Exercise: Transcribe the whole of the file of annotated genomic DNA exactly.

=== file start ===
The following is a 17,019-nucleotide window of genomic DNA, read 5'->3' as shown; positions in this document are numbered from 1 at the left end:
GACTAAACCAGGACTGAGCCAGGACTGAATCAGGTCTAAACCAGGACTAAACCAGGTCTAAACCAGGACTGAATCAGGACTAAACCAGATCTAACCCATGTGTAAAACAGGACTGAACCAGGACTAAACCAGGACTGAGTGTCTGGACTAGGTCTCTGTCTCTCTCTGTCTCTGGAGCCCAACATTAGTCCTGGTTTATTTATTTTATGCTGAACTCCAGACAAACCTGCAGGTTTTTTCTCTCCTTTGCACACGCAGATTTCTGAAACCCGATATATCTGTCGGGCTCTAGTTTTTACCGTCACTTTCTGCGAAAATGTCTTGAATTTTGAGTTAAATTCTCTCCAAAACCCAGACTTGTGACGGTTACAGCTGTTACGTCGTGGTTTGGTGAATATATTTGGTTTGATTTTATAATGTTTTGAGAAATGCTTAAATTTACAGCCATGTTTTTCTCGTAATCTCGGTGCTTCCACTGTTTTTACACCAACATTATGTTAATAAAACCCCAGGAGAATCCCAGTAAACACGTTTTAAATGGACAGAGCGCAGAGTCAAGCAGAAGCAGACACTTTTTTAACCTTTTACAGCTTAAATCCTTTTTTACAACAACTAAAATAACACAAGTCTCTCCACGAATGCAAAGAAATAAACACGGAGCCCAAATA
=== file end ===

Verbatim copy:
The following is a 17,019-nucleotide window of genomic DNA, read 5'->3' as shown; positions in this document are numbered from 1 at the left end:
GACTAAACCAGGACTGAGCCAGGACTGAATCAGGTCTAAACCAGGACTAAACCAGGTCTAAACCAGGACTGAATCAGGACTAAACCAGATCTAACCCATGTGTAAAACAGGACTGAACCAGGACTAAACCAGGACTGAGTGTCTGGACTAGGTCTCTGTCTCTCTCTGTCTCTGGAGCCCAACATTAGTCCTGGTTTATTTATTTTATGCTGAACTCCAGACAAACCTGCAGGTTTTTTCTCTCCTTTGCACACGCAGATTTCTGAAACCCGATATATCTGTCGGGCTCTAGTTTTTACCGTCACTTTCTGCGAAAATGTCTTGAATTTTGAGTTAAATTCTCTCCAAAACCCAGACTTGTGACGGTTACAGCTGTTACGTCGTGGTTTGGTGAATATATTTGGTTTGATTTTATAATGTTTTGAGAAATGCTTAAATTTACAGCCATGTTTTTCTCGTAATCTCGGTGCTTCCACTGTTTTTACACCAACATTATGTTAATAAAACCCCAGGAGAATCCCAGTAAACACGTTTTAAATGGACAGAGCGCAGAGTCAAGCAGAAGCAGACACTTTTTTAACCTTTTACAGCTTAAATCCTTTTTTACAACAACTAAAATAACACAAGTCTCTCCACGAATGCAAAGAAATAAACACGGAGCCCAAATA